Dave Heath graduated from the British School of Osteopathy in 1983 and subsequently completed a psychotherapy training to further his understanding of mind-body connections and the complexity of pain. Dave is a keen mountain bike rider and has worked with elite downhill and enduro riders. We’re thrilled to have Dave writing articles for us using extensive knowledge gained over his career and in this article Dave outlined the reasons Osteopathy could be used to improve the welfare and ability of cyclists.

The Definition.

Osteopathy in its broadest sense is used as a means of facilitating health, integrating skilled manual therapy with considerations of other determinants of health such as nutrition, activity, lifestyle and psychosocial factors. In a less expansive, but no less useful, way people use osteopathy as a ‘body mechanic’, assessing and treating problems within a person’s musculoskeletal system. These two ways, though rarely exclusive of one another, can be utilised by cyclists of all persuasions to improve their functioning, performance and enjoyment on a bike.


The osteopath as the ‘body mechanic’.

Our bodies, like our bikes, sometimes need “a bit of fettling”. Just as our wheel may need truing after hitting a pothole or rock, similarly our bodies can sometimes get out of sync after a fall off the bike or a twist to correct yourself on the bike for example. Dave has treated a lot of mountain bike riders who have been carrying imbalances of tension down their spine after falls off their bikes that have injured their neck, shoulder or pelvis. These tensions can be present long after they have, to their knowledge, recovered.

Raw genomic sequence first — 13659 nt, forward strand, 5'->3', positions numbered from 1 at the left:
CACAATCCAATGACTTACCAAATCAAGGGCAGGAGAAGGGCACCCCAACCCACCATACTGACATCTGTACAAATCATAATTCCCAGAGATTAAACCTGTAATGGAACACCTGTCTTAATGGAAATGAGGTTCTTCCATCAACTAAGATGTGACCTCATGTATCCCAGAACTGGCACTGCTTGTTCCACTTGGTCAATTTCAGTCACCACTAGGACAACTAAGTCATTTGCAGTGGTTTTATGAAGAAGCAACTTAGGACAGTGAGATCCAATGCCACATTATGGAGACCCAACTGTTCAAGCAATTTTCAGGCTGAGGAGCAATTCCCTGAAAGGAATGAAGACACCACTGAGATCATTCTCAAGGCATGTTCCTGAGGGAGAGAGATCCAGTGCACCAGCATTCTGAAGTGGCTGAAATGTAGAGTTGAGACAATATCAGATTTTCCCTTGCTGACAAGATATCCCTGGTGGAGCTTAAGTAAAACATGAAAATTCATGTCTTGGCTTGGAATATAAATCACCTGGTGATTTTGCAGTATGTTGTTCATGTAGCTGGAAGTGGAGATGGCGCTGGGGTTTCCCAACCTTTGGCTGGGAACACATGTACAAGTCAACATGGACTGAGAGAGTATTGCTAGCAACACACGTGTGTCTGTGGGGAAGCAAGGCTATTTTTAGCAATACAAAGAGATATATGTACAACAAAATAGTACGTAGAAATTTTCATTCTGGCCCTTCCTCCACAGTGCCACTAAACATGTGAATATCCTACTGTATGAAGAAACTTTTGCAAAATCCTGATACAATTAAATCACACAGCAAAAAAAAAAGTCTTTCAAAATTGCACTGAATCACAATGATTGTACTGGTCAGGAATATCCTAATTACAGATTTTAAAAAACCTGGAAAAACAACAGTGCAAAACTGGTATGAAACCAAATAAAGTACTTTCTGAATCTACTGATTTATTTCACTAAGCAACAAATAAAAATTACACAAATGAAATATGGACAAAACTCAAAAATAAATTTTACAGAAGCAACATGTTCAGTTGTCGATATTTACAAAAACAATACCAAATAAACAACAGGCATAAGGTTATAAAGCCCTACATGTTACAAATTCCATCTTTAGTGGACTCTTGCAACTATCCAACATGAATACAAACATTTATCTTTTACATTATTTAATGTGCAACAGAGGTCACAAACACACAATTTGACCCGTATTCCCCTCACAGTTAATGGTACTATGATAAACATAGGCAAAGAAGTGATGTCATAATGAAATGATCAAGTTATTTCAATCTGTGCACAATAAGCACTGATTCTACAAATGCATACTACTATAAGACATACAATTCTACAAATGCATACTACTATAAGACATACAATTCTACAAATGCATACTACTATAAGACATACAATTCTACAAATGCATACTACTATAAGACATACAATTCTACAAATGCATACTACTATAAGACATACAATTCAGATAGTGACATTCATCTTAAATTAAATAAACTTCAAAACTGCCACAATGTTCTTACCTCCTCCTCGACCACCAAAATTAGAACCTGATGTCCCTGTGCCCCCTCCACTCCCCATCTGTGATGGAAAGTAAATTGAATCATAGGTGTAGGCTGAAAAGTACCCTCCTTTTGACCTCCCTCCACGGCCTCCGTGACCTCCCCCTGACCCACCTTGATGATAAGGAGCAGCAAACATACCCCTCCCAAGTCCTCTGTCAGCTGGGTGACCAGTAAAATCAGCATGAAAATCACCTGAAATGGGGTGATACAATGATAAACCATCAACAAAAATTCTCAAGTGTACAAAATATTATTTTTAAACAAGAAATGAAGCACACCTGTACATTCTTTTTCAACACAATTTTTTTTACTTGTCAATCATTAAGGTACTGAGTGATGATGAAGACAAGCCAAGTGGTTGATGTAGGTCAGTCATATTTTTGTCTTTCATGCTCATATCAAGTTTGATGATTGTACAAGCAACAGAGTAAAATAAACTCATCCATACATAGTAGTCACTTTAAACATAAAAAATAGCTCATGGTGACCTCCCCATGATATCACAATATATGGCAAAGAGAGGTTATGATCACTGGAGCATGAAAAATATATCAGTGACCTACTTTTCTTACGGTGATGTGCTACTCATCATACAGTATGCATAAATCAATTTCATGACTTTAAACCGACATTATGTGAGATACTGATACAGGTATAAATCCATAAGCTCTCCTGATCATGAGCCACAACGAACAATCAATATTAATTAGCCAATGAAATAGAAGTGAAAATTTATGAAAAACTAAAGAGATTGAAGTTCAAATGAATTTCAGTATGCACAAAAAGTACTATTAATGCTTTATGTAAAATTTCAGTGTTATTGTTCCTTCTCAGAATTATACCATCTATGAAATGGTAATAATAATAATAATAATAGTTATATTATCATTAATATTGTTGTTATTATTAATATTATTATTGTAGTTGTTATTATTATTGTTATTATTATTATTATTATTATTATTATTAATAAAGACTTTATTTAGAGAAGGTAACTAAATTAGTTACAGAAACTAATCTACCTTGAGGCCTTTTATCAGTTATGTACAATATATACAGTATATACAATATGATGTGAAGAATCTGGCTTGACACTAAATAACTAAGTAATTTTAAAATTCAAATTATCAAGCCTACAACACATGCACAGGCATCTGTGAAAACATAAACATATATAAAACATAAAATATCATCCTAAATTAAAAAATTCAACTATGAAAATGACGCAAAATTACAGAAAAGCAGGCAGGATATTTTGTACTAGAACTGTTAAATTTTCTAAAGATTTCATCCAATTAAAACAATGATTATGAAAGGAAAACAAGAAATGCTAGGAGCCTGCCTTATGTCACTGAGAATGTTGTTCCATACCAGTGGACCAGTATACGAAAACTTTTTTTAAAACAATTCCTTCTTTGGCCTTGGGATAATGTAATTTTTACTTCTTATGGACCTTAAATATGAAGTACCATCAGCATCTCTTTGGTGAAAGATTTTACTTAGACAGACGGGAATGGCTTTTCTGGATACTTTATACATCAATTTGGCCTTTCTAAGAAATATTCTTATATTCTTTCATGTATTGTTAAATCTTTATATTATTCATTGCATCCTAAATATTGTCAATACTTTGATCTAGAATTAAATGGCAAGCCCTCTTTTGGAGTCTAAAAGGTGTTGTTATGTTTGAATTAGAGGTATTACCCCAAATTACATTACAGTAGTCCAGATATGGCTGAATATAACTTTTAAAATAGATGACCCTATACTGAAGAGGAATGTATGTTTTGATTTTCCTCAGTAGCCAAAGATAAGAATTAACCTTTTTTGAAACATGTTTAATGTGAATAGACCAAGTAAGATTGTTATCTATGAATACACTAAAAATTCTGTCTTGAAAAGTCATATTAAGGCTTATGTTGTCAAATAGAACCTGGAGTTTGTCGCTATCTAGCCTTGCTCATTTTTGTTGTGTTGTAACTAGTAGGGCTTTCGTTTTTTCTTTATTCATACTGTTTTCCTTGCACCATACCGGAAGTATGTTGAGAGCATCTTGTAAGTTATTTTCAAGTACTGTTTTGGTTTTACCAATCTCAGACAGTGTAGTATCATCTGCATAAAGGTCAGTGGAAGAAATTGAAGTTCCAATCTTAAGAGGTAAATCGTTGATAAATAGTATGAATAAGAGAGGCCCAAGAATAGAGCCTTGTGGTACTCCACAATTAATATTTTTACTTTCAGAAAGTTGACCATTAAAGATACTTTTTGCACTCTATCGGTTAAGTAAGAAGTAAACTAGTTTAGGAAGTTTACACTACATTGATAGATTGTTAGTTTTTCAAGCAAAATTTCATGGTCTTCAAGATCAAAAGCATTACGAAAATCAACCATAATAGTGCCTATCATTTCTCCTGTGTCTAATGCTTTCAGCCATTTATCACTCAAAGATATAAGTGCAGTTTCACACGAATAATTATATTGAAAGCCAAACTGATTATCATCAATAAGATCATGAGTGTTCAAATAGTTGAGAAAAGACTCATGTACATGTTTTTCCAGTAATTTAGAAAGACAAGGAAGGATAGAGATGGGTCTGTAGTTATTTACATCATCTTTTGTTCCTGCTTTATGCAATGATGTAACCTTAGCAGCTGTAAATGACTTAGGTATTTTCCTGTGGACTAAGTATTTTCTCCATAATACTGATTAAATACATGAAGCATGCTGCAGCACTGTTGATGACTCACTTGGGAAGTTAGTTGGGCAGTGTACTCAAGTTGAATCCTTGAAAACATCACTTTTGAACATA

It can also be the case that we have to know the limitations of our bodies, like our bikes. For example, a local rider has had one his knees replaced. He finds that under harder load, for example a climb, he can notice that his none replaced side is doing a lot more work. To make sure that this difference doesn’t then translate into strain on other parts of his body needs to make sure that his bike is adequately geared for his body not for the latest trend in drive trains. On top of this he needs to know when to lessen his effort. It is quite common for cyclists pushing big gears to encounter issues through the lower back and pelvic area.

The rider can also do specific conditioning routines off the bike to help him cope better on the bike. Osteopathy can help with diagnosing and treating any areas of muscle tension or joint restriction that may compromise how he is on his bike alongside providing exercise routines to help with conditioning. As someone who rides mountain bikes Dave has also researched some of the conditioning routines relevant to mountain biking. This can be useful to any cyclist that wants to supplement their riding fitness with some gym conditioning.

There is also cross over between the input of the guys who do the professional bike fitting and the biomechanics of your body. We’ll be touching on this in our article about bike fitting with our own specialist. Adjustment to your bike may need to go along with efforts to improve your body function. A common complaint Dave receives from many road cyclists who have been off their bike for a while, or who are new to it, is neck ache and headaches during or following a ride. He has found for many people who, shall we say, have had a few birthdays, that they often have some reduction of neck mobility. The reduced mobility doesn’t make it easy for them to ride with their neck in an extended position for long. Treatment can be aimed at gently improving neck mobility but often needs to extend to the rest of the spinal flexibility and shoulder girdle flexibility, osteopathy in this instance is about helping your body work as an integrated whole. Part of this may be discussing with the bike shop about bar and stem height and the possibility of looking at a more upright style altogether. It depends of course what you are wanting out of your riding and whether there are any trade-offs you require with comfort vs aerodynamics. A supple spine may allow for your cake and to eat it but alas not everybody on a bike is supple.